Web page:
In October 2002 he published a paper on The Hudhood Punishments in Northern Nigeria: A Muslim Criticism. In July 2003 he presented The Shari'a Debate and the Construction of a 'Muslim' Identity in Northern Nigeria: A Critical Perspective at a seminar at the University of Bayreuth. In August 2003 he presented Democracy, Rights and Islam: Theory, Epistemology and the Quest for Synthesis at an international conference on Shari'ah Penal and Family Law in Nigeria and in the Muslim World: A Rights-Based Approach in Abuja.[22]

There are two underlying themes to Sanusi's position. First, Islam is concerned with delivering justice and should not be a tool for self-seeking political agendas. Second, the Wahhabist rhetoric of fundamentalists is counter to genuine Muslim interests.[23] He explains that Sharia is not divine but merely religious, and is neither uniform nor unchanging.[24]

Nigeria 'Fuel Subsidy' removal[edit]

Economists have tended to favor the removal of subsidies.[25][26] He cites the high level of corruption engendered by the practice, the inefficiency of subsidizing consumption instead of production leading to slower economic growth, and the fact that the government borrows money to finance the subsidy, in effect taxing future generations so that current Nigerians can consume more fuel.

Sanusi, other economists and development practitioners[25] also cite that the subsidy is heavily biased in favor of the small middle- and upper-class who use most of the fuel. Additionally, some people purchase the subsidized gas in Nigeria to resell it in other West African countries.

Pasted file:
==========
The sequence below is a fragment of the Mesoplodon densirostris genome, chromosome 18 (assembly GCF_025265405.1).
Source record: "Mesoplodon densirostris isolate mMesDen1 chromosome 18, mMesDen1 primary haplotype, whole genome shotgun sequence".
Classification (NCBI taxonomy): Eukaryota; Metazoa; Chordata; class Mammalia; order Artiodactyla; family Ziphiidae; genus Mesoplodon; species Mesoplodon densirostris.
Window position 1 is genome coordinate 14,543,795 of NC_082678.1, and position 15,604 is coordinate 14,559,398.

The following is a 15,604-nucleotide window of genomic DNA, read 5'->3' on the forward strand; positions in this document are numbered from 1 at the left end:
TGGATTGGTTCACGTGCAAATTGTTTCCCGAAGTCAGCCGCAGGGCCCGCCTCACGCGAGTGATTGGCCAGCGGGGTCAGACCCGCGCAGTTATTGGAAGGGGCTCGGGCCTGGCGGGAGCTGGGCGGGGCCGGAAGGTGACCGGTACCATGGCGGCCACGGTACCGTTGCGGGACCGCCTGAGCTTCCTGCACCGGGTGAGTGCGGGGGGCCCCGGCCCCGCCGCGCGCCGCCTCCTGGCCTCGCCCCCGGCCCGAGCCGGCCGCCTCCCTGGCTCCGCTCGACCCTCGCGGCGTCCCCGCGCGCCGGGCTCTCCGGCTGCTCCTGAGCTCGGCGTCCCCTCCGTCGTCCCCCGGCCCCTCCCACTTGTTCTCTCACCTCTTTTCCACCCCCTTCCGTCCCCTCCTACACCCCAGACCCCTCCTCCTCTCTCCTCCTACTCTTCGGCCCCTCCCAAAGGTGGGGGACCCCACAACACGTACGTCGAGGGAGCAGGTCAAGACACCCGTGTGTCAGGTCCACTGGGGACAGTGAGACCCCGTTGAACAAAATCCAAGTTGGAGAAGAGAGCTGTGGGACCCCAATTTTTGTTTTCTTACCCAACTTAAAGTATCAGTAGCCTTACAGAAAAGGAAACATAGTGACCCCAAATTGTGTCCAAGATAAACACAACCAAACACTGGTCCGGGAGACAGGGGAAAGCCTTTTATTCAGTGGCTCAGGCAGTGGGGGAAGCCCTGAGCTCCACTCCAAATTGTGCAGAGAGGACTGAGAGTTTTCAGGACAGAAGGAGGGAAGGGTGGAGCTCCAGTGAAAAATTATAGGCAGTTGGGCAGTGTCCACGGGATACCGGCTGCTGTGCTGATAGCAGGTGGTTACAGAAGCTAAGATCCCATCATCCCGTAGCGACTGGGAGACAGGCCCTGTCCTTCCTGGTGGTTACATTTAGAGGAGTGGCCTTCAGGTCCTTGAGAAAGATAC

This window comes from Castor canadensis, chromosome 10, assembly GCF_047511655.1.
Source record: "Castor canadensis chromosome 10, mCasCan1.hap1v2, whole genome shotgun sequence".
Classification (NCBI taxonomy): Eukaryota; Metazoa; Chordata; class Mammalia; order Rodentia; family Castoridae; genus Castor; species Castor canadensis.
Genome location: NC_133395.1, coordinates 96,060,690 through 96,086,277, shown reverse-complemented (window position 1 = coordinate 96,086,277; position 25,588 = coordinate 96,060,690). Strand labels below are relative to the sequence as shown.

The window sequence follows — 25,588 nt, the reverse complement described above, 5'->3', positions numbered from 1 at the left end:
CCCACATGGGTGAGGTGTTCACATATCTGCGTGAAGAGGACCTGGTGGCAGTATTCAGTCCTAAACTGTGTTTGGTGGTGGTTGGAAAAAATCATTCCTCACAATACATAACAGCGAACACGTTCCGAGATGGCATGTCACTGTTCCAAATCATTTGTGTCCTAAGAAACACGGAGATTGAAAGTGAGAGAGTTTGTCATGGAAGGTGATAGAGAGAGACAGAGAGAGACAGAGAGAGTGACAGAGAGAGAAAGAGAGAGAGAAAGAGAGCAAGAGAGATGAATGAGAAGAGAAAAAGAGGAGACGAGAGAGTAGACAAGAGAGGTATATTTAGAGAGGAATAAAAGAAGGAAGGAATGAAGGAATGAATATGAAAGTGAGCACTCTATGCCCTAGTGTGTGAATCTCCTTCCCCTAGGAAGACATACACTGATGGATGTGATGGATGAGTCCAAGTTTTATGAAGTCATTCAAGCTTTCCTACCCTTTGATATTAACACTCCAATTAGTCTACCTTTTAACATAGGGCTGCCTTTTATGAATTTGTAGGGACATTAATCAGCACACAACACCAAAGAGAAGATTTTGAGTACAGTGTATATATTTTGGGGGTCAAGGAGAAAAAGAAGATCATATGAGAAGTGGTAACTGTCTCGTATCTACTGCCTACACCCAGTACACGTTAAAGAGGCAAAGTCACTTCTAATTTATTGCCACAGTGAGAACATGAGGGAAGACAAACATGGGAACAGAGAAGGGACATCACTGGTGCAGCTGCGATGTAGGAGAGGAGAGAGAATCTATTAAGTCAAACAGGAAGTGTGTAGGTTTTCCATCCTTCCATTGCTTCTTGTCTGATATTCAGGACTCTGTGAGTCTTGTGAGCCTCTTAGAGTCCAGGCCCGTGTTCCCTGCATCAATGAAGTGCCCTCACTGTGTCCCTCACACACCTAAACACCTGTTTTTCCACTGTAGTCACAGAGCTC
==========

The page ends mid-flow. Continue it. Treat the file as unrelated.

Emir of Kano[edit]

Sanusi was selected to succeed his great uncle Ado Bayero as the Emir of Kano on the 8th of June, 2014. There was great controversy over the appointment. Some believed that it was politically motivated as a move to avoid charges of fraud, while he served as the governor of the Central Bank of Nigeria, brought on by the government.[27] Many also expected Bayero's son to succeed him as Emir and supporters of Bayero's son angrily protested Sanusi's appointment.[28]

He was formally crowned as Emir Muhammadu Sunusi II on the 9th of June, 2014 making him the 14th Fulani Emir of Kano.[29]

See also[edit]

References[edit]

  1. ^ a b c "Mr. Sanusi Lamido Aminu Sanusi". Central Bank of Nigeria. Retrieved 2012-04-20. 
  2. ^ "The Role of Islam in Nigeria". The University of Georgia. Retrieved 2010-02-28. 
  3. ^ a b "Central Bank Governor of the Year 2011". The Banker. Retrieved 2010-12-23. 
  4. ^ "The 2011 Time 100". Time. 
  5. ^ Daniel Elombah (25 May 2009). "Who is Sanusi Lamido Sanusi". Retrieved 2010-02-28. 
  6. ^ "Sanusi Lamido Sanusi – A Profile". Leadership. 15 December 2009. Retrieved 2010-02-28.